In fact, under the Trump White House, Liang was nominated to serve on the Federal Reserve’s board of governors in late 2018 but eventually withdrew herself from consideration over concerns that the prolonged confirmation process would have left her in “professional limbo for too long.”

    Among the list of Biden’s nominees is also Lily Batchelder, who is expected to play a pivotal role in outlining US tax regulations if confirmed to serve as the assistant secretary for tax policy. 

    Under the Obama administration, Batchelder served as the deputy director of the White House National Economic Council from 2014 to 2015, specifically working on tax matters related to reform, low-income benefits and retirement policies.
    Screenshot captures Lily Batchelder, who is expected to serve as the assistant secretary of tax policy at the US Treasury, if confirmed by the Senate. Batchelder has long been an advocate for using the current tax code to ease income inequality.
    Screenshot captures Lily Batchelder, who is expected to serve as the assistant secretary of tax policy at the US Treasury, if confirmed by the Senate. Batchelder has long been an advocate for using the current tax code to ease income inequality.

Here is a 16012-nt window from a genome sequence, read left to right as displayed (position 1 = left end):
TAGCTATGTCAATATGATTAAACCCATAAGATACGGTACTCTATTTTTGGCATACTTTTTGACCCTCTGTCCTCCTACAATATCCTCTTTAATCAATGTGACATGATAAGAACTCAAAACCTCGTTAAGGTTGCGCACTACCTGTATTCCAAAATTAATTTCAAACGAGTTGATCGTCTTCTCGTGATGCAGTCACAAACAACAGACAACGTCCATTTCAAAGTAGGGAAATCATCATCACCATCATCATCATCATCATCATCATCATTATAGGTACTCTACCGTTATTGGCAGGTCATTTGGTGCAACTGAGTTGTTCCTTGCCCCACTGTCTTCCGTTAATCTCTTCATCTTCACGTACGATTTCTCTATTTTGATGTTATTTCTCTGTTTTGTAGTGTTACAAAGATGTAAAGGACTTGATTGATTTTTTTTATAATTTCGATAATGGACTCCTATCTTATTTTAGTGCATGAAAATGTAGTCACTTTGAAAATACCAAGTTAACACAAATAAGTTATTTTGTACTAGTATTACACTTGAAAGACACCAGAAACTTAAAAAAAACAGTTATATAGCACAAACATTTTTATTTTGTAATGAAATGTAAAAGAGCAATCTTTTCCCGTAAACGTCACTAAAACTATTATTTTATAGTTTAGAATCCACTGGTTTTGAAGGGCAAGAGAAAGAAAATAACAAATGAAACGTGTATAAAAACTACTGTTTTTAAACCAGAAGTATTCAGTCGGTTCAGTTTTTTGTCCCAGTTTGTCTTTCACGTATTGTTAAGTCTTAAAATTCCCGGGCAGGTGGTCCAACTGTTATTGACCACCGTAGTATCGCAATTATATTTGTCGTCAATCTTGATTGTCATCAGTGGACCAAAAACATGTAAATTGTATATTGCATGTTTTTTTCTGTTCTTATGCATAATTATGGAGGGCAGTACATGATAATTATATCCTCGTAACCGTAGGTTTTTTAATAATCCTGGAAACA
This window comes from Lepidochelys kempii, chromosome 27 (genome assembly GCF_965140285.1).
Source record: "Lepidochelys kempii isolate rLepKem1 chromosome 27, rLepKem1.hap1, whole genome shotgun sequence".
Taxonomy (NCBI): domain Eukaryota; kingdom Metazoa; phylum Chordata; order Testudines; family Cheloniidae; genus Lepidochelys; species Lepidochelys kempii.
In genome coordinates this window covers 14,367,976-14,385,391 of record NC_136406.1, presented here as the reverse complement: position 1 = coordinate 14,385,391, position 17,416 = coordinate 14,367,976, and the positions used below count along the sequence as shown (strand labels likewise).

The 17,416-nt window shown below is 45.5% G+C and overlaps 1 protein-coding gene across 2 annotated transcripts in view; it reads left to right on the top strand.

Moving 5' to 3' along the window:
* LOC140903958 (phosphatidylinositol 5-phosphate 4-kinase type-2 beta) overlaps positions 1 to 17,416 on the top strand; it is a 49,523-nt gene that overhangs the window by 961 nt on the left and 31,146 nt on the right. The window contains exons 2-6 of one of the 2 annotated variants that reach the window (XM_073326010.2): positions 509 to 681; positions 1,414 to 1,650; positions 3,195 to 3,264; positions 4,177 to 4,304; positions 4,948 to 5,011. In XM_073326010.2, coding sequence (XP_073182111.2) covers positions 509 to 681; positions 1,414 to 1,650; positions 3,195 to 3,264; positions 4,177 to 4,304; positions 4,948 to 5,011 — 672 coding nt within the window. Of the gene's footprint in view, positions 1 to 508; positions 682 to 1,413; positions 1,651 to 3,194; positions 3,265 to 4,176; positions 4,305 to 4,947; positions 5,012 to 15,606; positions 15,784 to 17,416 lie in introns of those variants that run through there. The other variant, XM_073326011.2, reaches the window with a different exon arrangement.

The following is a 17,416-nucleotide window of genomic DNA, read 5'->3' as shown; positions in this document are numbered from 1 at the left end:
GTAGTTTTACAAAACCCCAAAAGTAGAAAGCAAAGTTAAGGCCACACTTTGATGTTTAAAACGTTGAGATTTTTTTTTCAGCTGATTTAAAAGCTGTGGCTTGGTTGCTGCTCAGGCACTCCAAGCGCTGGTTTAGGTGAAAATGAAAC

Batchelder also worked on Capitol Hill from 2010 to 2014 as the majority chief tax counsel on the Senate Committee on Finance. Throughout her career, Batchelder has long been an advocate for using the tax code to ease income inequality and strengthening the estate tax.

    Batchelder has most recently served under Biden’s transitional team with the US Treasury, and worked as a professor with New York University’s School of Law and Wagner School of Public Service.

    In addition to Liang and Batchelder, Ben Harris has been nominated to serve as the assistant secretary for economic policy, with Jonathan Davidson taking on the role of assistant secretary for legislative affairs. 

    Harris previously worked as the senior economic adviser during Biden’s campaign, and when Biden held the vice presidency role under the Obama administration. He also held the senior economist role with the Council of Economic Advisers.

    As for Davidson, he has worked on Capitol Hill for over 20 years, and most recently worked with the Biden transition team on the confirmation of economic nominations. During his time at the Capitol, Davidson took up the chief of staff position when working for Sen. Michael Bennet (D-CO).

    Yellen remarked in a Wednesday statement that the nominations of Liang, Batchelder, Harris and Davidson will be “key” to doing “all they can to accelerate the recovery” of the US economy in the wake of the recent passage of COVID-19 relief package.

    “They have devoted their careers to the work of strengthening the American economy and have done it with integrity. Given their extensive qualifications, I look forward to their confirmations,” Yellen added.

    All four positions will be subject to Senate confirmations.

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    Tags:
    Senate confirmation hearings, Janet Yellen, US Treasury, nominations, Biden Administration